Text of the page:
Plans to reroute Buffalo Bayou will rescue an unstable waterway. Or they will destroy one of the last natural stretches of riparian forest on the bayou. Consensus seems to have taken a hike.
Though it's probably no worse than current pop, rock or hip-hop, you know country music is in sorry shape when someone from Entertainment Weekly goes after it. A few days before Christmas, EW critic Grady W. Smith posted a video to YouTube that boils down dozens of 2013 country hits to a handful of ... More >>
Will the Next Hurricane Unleash the Dioxin-filled San Jacinto Superfund Site?
Houston wasn't hit by a hurricane this season, but there are questions about what will happen to the San Jacinto Waste Pit superfund site the next time a hurricane roars through town. The highly toxic Environmental Protection Agency Superfund site has been sitting in the middle of the San Jacinto R ... More >>
Think of the government shutdown as you would a hurricane. Stock up on canned food, sit tight and wait it out. Evacuate if you must, but you're going to have to travel pretty far to get out of this mess. The government has been getting a lot of (much deserved) grief over the shutdown, and I was o ... More >>
Environmentalists and landowners battle to stop the Keystone XL pipeline and its load of crude from flowing across Texas rivers and aquifers.
Back in June, we looked at how extensive new development along the Grand Parkway is contributing to a scary scenario where the Addicks and Barker dams could fail with Katrina-like effects. Now a federal judge has agreed with us, kinda. U.S. District Judge Keith Ellison has issued a 42-page memora ... More >>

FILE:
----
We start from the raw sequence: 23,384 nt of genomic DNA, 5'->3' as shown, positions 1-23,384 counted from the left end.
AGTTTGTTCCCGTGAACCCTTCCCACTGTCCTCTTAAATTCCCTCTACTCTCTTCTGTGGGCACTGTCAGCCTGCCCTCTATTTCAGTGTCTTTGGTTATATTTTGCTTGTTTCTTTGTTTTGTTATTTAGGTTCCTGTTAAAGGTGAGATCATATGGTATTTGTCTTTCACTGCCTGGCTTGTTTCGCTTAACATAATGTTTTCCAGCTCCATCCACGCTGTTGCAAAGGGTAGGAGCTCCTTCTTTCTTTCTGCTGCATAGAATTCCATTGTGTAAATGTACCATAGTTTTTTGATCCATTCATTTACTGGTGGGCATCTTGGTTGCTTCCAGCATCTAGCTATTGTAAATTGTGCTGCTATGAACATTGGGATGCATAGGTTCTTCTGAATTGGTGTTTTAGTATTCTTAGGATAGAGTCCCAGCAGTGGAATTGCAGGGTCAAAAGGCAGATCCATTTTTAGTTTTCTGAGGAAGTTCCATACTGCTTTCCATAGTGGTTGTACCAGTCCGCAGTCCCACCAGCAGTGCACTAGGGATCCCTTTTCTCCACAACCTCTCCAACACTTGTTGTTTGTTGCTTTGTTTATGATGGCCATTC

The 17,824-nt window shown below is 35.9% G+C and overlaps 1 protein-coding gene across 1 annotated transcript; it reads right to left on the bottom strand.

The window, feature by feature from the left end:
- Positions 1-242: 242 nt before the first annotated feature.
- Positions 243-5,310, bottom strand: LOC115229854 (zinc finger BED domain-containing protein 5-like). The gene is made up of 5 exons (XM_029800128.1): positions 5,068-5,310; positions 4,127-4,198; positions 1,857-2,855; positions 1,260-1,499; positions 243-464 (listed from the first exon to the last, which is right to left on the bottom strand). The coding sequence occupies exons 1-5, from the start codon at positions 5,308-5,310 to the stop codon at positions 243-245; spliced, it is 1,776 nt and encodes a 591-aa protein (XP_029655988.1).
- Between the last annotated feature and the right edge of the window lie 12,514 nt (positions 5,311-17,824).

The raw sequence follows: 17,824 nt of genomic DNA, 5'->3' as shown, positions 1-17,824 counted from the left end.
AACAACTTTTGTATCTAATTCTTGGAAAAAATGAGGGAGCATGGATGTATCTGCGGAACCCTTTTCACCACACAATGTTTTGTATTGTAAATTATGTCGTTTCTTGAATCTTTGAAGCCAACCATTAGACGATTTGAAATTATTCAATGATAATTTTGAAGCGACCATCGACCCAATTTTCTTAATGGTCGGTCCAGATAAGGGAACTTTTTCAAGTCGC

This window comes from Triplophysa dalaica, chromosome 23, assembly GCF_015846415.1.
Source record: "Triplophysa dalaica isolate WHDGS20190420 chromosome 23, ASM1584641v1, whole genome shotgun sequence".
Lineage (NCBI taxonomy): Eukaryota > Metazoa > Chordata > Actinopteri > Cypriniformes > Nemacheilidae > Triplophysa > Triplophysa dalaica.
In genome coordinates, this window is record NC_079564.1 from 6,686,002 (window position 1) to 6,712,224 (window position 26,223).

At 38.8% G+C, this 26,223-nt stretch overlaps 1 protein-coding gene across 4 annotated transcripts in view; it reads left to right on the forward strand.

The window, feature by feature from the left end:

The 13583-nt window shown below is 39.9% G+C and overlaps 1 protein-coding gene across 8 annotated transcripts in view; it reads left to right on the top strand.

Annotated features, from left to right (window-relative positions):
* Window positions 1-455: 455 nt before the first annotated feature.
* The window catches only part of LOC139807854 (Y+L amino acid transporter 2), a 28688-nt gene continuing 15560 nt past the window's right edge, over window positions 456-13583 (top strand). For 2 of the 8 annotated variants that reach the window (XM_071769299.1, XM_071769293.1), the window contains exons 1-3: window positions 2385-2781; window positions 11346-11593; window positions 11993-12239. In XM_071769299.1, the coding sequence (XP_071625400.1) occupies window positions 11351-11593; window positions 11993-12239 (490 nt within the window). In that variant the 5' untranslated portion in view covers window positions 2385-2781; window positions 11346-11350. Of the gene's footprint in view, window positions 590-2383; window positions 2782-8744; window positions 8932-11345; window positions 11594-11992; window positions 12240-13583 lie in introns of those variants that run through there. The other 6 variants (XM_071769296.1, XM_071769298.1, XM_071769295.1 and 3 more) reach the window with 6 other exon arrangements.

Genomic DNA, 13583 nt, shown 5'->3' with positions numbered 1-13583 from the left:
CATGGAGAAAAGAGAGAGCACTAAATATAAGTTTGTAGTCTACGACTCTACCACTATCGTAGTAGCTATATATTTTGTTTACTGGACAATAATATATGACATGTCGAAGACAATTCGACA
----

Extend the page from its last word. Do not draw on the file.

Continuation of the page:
They've already been labeled "high risk." Experts say the resulting damage could be bigger than Katrina in New Orleans.
Last week's rains and floods might be child's play compared to what could be in store for Houston if Addicks and Barker dams were to crumble into dust. Located near the intersection of Interstate 10 and Beltway 8, the two flood-control mechanisms have been at an "extremely high risk of catastrophi ... More >>
More than 200 soldiers are suing KBR for knowingly exposing them to toxic chemicals in Iraq, whose effects started with nose bleeds and could end with cancer. KBR says that didn't happen. But even if it did, the company isn't responsible. Taxpayers are.
In 2003, just weeks after the U.S. declared war on Iraq, workers for Houston-based KBR were busy trying to restore the invaded nation's oil industry. Under a contract with the U.S. Army Corps of Engineers, part of KBR's job was to restore a dilapidated water-injection facility in the south. America ... More >>
Kathy Patrick wields some hefty clout out of her beauty shop/book store
After Ryan Sumstad was charged with murdering his wife, his secrets were exposed.
The Army Corps can issue its permitA federal judge has lifted an injunction against construction of a controversial West End development on Galveston Island, the U.S. Attorney's office has announced.Judge Sim Lake lifted an injunction that had prevented the U.S. Army Corps of Engineers from issui ... More >>